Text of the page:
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Front. Bioeng. Biotechnol., 12 June 2020 |

Immobilization and Purification of Enzymes With the Novel Affinity Tag ChBD-AB From Chitinolyticbacter meiyuanensis SYBC-H1

Jie Zhou1, Jianhao Chen1, Nisha Zhuang1, Alei Zhang1,2, Kequan Chen1,2, Ning Xu1, Fengxue Xin1,2, Wenming Zhang1,2, Weiliang Dong1,2* and Min Jiang1,2
  • 1State Key Laboratory of Materials-Oriented Chemical Engineering, College of Biotechnology and Pharmaceutical Engineering, Nanjing Tech University, Nanjing, China
  • 2Jiangsu National Synergetic Innovation Center for Advanced Materials, Nanjing Tech University, Nanjing, China

A new protein immobilization and purification system has been developed based on the improved plasmid vectors, designated pETChBD-X, which contained the gene coding for two novel chitin-binding domains ChBD-AB, factor Xa cleavage site and adapted for gene fusions. The ChBD-AD from Chitinolyticbacter meiyuanensis SYBC-H1 was used as a novel affinity tag to anchor fusion proteins to chitin granules. The granules carrying the ChBD-AD fusion proteins can be isolated by a simple centrifugation step and used directly for some applications. Moreover, when required, a practically pure preparation of the soluble recombination protein can be obtained after Factor Xa cleavage. The efficiency of this system has been demonstrated by reaching 95% of protein absorbed to chitin within 30 min and recycling over 75% of interest protein after Factor Xa cleavage to separate interest protein and fusion tag. Furthermore, 65% L-glutamate oxidase with this fusion tag could be purified and immobilized within only one step and to be reused in converting L-glutamate to α-ketoglutaric acid directly, the average conversion rate kept above 65% even within four batches of enzyme conversion reaction.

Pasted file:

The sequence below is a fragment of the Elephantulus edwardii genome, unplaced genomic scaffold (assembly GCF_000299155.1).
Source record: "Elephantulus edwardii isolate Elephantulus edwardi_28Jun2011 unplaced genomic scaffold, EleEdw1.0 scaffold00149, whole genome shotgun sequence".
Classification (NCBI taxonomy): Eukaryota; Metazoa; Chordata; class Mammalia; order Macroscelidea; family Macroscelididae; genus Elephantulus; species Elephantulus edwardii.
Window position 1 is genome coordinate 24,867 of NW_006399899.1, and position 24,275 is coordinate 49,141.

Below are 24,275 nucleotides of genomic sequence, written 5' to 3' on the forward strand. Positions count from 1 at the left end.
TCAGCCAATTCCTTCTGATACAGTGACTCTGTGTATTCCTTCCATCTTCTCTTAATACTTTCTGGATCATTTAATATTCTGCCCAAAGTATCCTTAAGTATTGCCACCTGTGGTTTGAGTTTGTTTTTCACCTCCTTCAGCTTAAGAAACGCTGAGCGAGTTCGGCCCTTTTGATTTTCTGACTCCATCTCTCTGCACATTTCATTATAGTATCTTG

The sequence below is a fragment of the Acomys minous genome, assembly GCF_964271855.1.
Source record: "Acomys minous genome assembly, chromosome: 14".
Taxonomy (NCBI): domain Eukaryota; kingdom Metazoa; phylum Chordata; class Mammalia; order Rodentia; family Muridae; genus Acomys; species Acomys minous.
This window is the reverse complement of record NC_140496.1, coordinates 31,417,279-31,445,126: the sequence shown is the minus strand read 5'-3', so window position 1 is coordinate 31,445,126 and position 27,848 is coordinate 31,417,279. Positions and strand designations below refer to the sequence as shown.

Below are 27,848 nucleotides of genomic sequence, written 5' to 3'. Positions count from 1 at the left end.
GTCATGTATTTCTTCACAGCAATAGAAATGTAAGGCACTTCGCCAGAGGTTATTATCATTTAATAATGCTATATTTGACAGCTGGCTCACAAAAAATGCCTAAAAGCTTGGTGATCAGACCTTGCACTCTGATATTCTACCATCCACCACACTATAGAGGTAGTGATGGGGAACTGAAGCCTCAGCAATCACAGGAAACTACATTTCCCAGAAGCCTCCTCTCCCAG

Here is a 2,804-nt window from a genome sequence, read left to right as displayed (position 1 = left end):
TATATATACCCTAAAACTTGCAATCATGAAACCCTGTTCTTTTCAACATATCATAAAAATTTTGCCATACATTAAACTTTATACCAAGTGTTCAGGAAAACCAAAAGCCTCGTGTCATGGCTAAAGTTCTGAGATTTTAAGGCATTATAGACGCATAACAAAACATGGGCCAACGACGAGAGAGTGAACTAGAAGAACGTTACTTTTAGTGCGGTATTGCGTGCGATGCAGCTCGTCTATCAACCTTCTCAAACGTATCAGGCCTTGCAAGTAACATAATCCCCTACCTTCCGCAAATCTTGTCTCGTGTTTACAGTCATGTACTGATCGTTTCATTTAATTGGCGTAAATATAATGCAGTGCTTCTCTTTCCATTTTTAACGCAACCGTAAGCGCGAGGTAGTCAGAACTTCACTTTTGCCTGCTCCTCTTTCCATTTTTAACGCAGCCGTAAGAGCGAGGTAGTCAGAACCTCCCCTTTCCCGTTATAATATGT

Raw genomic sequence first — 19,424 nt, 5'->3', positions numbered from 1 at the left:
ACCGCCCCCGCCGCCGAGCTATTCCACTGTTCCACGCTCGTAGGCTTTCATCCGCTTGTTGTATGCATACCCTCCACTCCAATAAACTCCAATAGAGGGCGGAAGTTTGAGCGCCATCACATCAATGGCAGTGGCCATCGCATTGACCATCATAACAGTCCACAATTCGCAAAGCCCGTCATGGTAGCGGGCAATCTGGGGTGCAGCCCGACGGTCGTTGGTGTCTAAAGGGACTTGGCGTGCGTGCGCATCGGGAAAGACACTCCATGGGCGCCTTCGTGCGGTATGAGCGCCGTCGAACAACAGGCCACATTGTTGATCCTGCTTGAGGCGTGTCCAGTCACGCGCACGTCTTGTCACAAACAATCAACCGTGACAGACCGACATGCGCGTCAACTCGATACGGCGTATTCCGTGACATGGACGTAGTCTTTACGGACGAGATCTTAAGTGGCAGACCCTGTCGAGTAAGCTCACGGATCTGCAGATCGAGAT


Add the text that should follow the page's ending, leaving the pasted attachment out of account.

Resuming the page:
Chromatography is an important biological technique used for separating, identifying, and purifying target proteins from a mixture based on different characteristics such as size and shape, total charge, hydrophobic groups present on the surface and so on (Coskun, 2016). Nowadays, a variety of chromatography methods are widely applied in various occasions where protein purification or immobilization are required. Thus, by fusing the coding sequence of the interest protein with different tag sequences, which have high affinity to a ligand, these protein can be efficiently purified for identification and characterization (Li et al., 2017).

Protein affinity tag is an indispensable tool for recombinant protein expression and purification. The invention and application of these fusion tags including C-myc, HA, FLAG, poly-arginine or histidine, streptavidin binding tag, et al., have undoubtedly facilitated the in-depth research and practical application of various proteins (Jin and Amarasinghe, 2015). However, traditional affinity chromatography methods are always high cost and cumbersome operation, thus it appears important to develop new affinity chromatography methods to overcome these shortcomings.